You can also just confirm to her that everything will be okay, and pray..

Jan 31, 2012
Rating
starstarstarstarstar
misunderstood
by: nancy

I usually talk to those I know about my MS. I am not medicated. They say I should try using something at least, but I am scared. Is it necessary? Just trying this alone is out of character.

Feb 01, 2012
Rating
starstarstarstarstar
It's Up To You
by: Akrista

Hi Nancy,

It's really up to you what kind of treatment you decide to use, if any. You need to feel comfortable with whatever that treatment is. If you aren't, then you'll probably stressed out about it, or you'll find the first excuse to discontinue it.

One way to figure out if you want to try something is to talk to or read about others experiences with a particular medication or treatment. One way to do that is by going to a support group and asking questions.

If that's hard, try this. Call the company of the treatment you are considering. See if they have peer counselors or people who have used the treatment before and who are willing to talk to you about their experiences with it.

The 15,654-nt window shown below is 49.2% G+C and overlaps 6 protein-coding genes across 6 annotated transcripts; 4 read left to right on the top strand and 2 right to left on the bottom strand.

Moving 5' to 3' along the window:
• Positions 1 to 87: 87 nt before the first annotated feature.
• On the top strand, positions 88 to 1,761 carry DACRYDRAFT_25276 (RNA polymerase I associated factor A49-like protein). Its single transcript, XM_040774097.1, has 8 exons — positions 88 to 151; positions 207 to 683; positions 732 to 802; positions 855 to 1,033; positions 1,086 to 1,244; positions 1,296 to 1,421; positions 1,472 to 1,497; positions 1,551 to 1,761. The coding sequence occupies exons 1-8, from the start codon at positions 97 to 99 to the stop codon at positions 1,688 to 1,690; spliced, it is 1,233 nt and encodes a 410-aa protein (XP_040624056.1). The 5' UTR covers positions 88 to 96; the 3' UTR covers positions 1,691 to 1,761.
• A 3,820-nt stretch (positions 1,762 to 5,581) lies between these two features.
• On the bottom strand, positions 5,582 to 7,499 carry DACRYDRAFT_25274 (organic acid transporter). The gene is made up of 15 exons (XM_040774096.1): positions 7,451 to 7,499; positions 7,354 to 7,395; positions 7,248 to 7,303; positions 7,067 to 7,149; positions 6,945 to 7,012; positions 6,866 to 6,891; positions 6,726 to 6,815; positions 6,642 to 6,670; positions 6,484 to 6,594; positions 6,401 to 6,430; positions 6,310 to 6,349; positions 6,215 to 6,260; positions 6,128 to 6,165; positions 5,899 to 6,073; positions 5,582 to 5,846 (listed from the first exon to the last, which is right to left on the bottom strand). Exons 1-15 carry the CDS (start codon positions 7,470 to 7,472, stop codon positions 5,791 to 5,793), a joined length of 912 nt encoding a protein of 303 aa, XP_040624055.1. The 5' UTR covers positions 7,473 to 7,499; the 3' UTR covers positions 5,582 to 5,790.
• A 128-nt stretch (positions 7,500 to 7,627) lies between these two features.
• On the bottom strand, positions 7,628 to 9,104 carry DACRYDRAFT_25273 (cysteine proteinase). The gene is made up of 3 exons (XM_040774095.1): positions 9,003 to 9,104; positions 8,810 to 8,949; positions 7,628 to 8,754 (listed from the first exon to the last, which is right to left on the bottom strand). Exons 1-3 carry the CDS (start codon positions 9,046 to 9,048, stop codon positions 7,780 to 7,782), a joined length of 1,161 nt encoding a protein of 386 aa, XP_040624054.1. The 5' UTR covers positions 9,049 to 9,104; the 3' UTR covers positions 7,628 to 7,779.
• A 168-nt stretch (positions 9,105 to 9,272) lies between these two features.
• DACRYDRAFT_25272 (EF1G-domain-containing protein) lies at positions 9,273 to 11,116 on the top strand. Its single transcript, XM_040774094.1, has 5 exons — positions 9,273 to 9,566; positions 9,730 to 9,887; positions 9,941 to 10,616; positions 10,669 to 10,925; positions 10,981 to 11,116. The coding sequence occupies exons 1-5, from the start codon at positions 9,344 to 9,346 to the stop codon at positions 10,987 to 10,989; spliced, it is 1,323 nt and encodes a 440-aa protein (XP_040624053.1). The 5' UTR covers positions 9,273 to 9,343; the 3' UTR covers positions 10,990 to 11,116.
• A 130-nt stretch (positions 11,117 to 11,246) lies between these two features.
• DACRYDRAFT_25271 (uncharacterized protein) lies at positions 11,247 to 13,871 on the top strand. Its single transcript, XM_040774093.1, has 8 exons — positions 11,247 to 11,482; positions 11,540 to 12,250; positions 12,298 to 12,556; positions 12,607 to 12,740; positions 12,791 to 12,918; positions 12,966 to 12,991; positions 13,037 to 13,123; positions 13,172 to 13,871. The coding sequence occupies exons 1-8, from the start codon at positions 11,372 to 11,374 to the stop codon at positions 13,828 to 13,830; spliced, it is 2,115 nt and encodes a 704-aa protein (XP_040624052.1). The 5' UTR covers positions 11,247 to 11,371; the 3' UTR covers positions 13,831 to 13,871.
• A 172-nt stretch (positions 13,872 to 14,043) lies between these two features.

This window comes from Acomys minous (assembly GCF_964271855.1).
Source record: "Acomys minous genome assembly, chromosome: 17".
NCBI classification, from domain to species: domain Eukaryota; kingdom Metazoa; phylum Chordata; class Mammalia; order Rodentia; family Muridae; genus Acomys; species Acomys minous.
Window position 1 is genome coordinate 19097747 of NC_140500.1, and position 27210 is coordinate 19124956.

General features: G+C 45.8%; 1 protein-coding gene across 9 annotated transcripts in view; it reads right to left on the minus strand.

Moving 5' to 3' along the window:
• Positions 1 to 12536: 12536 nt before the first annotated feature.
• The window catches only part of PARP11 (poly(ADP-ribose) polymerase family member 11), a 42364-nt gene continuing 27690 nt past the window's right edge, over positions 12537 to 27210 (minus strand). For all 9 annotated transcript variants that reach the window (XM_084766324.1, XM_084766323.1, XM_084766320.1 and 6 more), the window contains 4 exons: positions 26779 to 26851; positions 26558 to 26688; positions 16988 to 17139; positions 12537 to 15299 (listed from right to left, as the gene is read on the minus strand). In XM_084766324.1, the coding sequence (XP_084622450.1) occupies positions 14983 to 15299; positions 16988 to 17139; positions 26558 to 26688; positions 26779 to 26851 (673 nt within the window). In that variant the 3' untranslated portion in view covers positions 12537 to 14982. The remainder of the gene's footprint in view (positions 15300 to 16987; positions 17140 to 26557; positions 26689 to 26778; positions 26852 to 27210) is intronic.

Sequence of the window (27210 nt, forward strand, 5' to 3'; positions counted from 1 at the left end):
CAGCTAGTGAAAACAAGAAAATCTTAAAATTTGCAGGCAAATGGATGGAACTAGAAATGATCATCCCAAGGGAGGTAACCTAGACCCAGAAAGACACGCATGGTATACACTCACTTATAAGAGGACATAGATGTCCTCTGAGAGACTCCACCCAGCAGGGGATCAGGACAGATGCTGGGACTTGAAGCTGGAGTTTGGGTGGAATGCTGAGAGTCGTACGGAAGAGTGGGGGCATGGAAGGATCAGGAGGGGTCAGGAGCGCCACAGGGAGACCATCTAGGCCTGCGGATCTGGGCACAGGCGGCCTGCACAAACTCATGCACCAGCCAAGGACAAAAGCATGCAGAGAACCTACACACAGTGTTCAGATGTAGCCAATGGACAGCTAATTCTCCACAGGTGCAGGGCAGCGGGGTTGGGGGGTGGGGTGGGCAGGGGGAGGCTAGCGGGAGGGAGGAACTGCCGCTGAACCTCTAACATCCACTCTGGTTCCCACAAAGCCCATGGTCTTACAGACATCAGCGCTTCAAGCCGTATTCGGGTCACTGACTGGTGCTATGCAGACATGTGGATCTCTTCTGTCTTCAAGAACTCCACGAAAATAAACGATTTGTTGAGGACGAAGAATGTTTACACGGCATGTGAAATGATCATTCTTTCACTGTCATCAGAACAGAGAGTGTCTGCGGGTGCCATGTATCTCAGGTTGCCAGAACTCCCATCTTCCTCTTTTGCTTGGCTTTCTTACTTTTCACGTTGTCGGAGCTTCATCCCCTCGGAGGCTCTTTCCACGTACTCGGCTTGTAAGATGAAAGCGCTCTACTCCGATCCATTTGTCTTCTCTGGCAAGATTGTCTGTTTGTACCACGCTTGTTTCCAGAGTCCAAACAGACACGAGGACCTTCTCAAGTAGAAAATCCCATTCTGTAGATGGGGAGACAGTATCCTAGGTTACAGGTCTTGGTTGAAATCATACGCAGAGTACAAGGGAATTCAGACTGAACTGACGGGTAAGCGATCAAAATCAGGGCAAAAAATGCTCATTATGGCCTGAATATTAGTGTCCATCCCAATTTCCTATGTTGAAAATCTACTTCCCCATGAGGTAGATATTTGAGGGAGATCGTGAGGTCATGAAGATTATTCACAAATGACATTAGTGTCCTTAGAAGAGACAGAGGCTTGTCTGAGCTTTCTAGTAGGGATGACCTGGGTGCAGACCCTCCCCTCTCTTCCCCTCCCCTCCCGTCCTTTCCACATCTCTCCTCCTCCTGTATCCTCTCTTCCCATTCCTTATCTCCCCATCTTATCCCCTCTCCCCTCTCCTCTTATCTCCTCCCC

Another possibility, is to try looking up the treatment on You Tube. Search for videos about the treatments you'd like to know about and watch them. Watch several. You should be able to get an overview of the pros and cons. You can even ask the person questions in the comment section.

Don't be afraid to try a few of the alternative treatments, as well. I know it's hard to know if something is really effective, but if you don't try, you'll never know. Most times, the alternatives are a little less invasive, as well.